Summer job now $13 million business

| Susan Klemond | November 4, 2010 | 0 Comments

PK Yang, right, plays with Vincent, left, and Luke Audette at their home in St. Paul. Yang works as a nanny for the two boys and their younger sister, Laurel. Photo by Dave Hrbacek / The Catholic Spirit

In 2001, Joe Keeley and his college roommates came home tired each night from their summer jobs — the roommates from digging swimming pools and Keeley from swimming in a pool with kids he was caring for.

Before long, some of Keeley’s friends asked the then-University of St. Thomas sophomore to get them jobs like his. At the same time, parents he met wanted to know if students would nanny for their kids.

“I saw the supply of the students that I was going to school with and the demand of the families that I got to know and simply started connecting at that point,” said Keeley, a parishioner at Nativity of Our Lord who turned his informal service into a $13 million company called College Nannies and Tutors.

From his start in 2001 connecting 12 students with families, Keeley applied what he was learning at St. Thomas about entrepreneurship and Catholic social teaching to develop the foundation of his franchise business, which manages about 10,000 connections between childcare professionals and families nationwide.

With a goal of building stronger families, the company gives nannies and tutors professional experience as role models for children while their flexible, custom care gives parents peace of mind, he said. Now a father using the service himself, Keeley added that dependable child care also benefits marriages.

“We want the family to be as strong as possible,” he said. “We think that having a nanny or tutor that matches what their needs are can make them stronger.”

Keeley initially planned to put aside the nanny business and get a “real job” when he graduated. But, it continued to grow and he sought assistance from UST’s entrepreneurship program and soon switched majors, still figuring he would eventually get a full-time job.

Keeley took a course, team-taught by the entrepreneurship and Catholic studies departments, on blending entrepreneurship and Catholic social teaching. He studied church teaching on the importance of work while learning about good business practices.

“The pursuit of Catholic social teaching and your . . . business pursuits do not have to be mutually exclusive, and I think that that is the most important thing that I’ve learned,” Keeley said. “Those two things can and need to coexist together to create value out in the marketplace.”

When he graduated in 2003, Keeley decided to give his business a year, in part because of its potential to do good for families. He worked to transform his college business into a franchise, developing manuals and addressing liabilities.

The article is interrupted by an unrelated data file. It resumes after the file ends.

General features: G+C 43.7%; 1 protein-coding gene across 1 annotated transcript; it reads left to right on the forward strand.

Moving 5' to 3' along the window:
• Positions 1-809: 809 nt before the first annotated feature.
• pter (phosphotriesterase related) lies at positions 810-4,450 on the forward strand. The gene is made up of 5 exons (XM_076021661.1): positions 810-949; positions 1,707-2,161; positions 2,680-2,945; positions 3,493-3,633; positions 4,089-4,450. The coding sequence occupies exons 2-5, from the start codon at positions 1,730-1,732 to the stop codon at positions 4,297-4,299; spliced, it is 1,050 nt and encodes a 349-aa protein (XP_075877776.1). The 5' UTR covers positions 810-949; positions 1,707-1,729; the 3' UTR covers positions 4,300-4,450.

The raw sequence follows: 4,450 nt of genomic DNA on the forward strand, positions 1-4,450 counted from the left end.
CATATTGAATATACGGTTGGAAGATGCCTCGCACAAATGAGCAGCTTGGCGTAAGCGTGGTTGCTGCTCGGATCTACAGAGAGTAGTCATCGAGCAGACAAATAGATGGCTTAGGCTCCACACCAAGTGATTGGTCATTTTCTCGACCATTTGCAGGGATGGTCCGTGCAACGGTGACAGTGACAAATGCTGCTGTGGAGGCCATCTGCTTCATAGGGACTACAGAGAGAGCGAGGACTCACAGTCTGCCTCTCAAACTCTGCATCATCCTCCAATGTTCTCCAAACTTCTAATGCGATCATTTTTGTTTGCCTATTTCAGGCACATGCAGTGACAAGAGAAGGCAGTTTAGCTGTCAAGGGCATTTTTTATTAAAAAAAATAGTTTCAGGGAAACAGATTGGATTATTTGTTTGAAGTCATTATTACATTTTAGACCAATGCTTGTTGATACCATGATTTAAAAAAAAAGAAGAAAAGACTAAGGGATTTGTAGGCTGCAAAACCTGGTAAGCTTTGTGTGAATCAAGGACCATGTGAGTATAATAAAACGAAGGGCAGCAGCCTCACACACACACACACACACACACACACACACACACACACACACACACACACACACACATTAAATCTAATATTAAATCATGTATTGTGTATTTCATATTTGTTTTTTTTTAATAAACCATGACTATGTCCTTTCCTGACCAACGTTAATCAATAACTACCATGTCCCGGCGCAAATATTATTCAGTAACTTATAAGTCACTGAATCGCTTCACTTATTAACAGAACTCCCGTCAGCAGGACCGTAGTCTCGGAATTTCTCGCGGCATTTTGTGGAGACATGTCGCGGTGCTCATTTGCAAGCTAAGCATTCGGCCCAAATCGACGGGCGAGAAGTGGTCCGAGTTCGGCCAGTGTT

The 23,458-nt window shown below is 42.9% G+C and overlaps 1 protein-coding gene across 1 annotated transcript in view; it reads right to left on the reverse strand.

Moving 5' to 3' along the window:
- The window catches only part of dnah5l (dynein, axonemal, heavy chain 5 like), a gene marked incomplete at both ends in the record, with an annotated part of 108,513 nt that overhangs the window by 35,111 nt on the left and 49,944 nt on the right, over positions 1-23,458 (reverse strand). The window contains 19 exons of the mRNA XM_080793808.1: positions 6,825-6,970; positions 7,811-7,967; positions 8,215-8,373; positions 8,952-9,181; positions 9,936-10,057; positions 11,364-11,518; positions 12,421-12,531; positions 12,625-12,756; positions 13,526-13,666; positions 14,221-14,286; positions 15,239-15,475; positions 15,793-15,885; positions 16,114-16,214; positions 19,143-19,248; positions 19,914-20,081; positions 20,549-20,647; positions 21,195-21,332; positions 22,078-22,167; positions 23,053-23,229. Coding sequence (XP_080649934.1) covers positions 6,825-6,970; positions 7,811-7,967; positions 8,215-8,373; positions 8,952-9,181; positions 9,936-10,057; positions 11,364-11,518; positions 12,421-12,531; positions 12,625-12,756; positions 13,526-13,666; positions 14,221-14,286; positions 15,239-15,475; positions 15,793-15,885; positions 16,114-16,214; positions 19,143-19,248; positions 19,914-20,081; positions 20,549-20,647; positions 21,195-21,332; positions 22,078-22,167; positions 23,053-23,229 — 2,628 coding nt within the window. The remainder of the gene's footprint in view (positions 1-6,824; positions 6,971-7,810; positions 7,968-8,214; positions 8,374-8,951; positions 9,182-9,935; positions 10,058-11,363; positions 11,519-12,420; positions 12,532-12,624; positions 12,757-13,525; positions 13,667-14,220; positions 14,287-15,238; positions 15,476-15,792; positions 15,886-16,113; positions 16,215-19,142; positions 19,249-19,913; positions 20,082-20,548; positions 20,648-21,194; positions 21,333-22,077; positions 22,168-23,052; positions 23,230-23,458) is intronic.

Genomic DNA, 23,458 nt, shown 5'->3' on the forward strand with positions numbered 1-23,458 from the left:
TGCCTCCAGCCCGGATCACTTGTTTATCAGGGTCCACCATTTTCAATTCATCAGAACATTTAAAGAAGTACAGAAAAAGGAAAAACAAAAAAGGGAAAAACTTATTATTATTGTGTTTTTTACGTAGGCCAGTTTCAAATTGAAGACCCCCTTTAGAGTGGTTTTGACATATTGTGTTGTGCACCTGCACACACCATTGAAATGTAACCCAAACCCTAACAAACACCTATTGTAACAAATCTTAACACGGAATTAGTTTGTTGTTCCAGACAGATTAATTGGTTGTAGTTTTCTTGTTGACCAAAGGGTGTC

“The goal that I had was if this works in Minneapolis-St. Paul, there’s no reason why it wouldn’t work in New York and San Diego and Houston and all these other cities,” he said. “If children can be happy and students can be as successful as their potential, that family’s going to be stronger.”

To find a good match, the company screens applicants and families, and also handles legal issues, payroll and other arrangement details while offering nannies and tutors professional development, workers compensation and liability insurance, he said.

CNT nannies aren’t required to be college students, Keeley said. Though 95 percent of nannies are women, increasing numbers of men are applying.

Reducing stress

As a new nanny who started caring for Tom and Sandy Audette’s three children in St. Paul several months ago, PK Yang said the service helped her get started. “Going through the agency really helped legitimize me as a nanny,” said the recent St. Cloud State University graduate.

A nanny helps parents and kids reduce the stress of child care, said Sandy Audette, who with her family attends Nativity of Our Lord. Because the couple works non-traditional hours, having Yang in their home provides flexibility.

“It helps me be a dad and at the same time take care of my work responsibilities,” Tom Audette said.

Nannies enable couples to take important time away together, Keeley said. “It keeps us connected in a very busy lifestyle because I believe the most important thing I can do for my kids is have a good marriage.”

Since starting as a UST student with a good idea, Keeley believes he’s developed a way to strengthen families as their needs continue to change.

“What does it look like 10 years from now? It becomes much, much more of a mainstream way to navigate childrearing, which is a process, and the needs are as different as families are different,” he said. “Being able to customize that solution for each family is rewarding.”

Want to know more?

For more information about College Nannies and Tutors, visit


Category: Colleges and Careers